12_MS036_26_001 - three buttons

Protest buttons were a common form of expressing dissatisfaction with American involvement in the Vietnam War. Buttons such as these were readily produced and easily distributed, worn by students and the general public alike.

The Vietnam War was one of the most polarizing events in United States history. Protesters angered by a decade of controversial policy decisions in Vietnam opposed what they believed to be an unfair and corrupt political system waging an unpopular war.  As the antiwar movement began to gain momentum in the late 1960s and early 1970s, college students took leading roles, protesting not only against the war, but also against conventional forms of authority and social norms. Student protesters embraced a philosophy of free love, and peace and justice for all that had its roots in the radical counterculture movement that started in the early 1960s.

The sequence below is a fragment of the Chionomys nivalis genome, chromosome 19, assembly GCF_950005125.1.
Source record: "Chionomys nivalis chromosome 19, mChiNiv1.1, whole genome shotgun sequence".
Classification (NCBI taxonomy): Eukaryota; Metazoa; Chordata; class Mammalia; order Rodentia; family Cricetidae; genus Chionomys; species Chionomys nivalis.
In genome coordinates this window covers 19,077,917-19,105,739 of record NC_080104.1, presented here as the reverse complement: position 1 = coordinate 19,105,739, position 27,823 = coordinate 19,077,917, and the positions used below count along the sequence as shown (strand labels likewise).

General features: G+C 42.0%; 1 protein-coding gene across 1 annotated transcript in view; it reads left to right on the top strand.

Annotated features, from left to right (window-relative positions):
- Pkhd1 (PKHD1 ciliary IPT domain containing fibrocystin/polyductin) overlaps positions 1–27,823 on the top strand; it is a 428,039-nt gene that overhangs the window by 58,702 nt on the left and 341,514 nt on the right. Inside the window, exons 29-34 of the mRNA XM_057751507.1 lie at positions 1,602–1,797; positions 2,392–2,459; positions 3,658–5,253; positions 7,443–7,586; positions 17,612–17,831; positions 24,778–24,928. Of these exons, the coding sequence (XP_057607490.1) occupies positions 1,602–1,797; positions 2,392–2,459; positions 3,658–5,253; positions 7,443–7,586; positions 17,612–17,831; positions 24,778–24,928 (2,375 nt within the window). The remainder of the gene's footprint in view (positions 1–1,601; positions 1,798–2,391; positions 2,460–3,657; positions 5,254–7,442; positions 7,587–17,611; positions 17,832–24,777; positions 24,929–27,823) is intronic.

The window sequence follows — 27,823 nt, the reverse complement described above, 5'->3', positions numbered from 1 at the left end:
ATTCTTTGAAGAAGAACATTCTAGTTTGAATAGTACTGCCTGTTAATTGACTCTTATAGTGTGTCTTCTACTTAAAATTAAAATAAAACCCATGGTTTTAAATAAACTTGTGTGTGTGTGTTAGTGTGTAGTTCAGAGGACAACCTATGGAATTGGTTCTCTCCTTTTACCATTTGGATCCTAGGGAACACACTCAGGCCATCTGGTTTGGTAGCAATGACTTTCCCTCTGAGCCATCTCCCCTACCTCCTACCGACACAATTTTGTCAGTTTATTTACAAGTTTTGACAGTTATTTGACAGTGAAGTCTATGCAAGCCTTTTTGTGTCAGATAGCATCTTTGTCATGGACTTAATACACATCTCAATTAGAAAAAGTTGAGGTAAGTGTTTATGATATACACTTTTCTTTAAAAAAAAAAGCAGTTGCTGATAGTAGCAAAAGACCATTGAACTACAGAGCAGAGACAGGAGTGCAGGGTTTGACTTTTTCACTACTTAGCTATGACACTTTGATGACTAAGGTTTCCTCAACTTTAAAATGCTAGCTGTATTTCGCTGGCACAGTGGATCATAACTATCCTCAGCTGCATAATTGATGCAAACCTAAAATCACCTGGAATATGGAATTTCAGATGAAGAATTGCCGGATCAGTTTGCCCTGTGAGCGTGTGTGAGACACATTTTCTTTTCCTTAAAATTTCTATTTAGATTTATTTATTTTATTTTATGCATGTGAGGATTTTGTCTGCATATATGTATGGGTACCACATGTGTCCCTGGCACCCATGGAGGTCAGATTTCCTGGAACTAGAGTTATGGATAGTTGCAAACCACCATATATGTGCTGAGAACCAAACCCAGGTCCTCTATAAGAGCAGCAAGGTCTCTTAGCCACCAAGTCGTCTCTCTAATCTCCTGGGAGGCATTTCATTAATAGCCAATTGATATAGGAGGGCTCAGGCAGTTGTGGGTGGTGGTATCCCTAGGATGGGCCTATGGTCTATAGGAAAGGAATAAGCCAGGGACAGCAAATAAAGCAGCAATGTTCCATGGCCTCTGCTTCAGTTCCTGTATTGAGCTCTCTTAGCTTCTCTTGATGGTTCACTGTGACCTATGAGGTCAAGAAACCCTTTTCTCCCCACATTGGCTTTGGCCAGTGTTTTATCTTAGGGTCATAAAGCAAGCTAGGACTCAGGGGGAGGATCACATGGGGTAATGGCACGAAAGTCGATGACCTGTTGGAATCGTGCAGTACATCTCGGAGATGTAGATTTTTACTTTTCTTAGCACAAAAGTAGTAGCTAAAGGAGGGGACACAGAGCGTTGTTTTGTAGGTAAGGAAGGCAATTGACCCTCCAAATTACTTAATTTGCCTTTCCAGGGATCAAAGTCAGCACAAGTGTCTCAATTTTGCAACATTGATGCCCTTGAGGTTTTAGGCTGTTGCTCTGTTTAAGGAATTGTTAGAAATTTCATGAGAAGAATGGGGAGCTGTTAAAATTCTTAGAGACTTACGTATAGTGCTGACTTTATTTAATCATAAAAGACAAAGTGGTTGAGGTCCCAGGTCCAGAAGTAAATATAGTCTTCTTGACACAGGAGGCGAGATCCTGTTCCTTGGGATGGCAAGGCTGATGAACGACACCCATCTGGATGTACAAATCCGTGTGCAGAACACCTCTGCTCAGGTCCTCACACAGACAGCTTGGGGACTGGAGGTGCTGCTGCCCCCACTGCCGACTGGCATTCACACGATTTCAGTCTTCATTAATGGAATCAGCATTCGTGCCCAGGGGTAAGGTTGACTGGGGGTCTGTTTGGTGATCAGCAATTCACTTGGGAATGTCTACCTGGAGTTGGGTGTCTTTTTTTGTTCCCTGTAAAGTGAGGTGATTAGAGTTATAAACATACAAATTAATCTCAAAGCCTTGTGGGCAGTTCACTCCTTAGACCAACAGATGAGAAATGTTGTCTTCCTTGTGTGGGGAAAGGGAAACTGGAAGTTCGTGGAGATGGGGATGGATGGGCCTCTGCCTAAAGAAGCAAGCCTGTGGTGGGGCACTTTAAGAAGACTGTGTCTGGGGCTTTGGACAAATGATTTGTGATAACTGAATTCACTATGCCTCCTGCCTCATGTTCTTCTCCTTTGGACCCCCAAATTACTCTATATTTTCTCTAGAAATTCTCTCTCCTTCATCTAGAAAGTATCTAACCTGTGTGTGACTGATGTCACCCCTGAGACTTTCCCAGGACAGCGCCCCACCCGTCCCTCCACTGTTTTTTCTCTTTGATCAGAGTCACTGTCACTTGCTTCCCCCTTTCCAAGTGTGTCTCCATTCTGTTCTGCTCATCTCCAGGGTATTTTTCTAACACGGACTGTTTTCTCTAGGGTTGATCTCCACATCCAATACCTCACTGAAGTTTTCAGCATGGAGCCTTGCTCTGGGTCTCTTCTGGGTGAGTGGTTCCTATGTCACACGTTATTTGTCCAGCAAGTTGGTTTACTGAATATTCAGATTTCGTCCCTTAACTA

The Vietnam War opened an ideological rift between Americans.  The radical ideas of student protesters, and the antiwar movement more broadly, met opposition from the US government, as well as from supporters of the war. Americans on both side of this divide banded together to print and distribute materials across the country in the hopes of gaining support and recognition for their respective causes. The artifacts in this exhibit are drawn from the Radical Pamphlets Collection housed in Gettysburg College’s Musselman Library.  These artifacts have been selected to provide a taste of what it might have been like to be a college student during the Vietnam War era.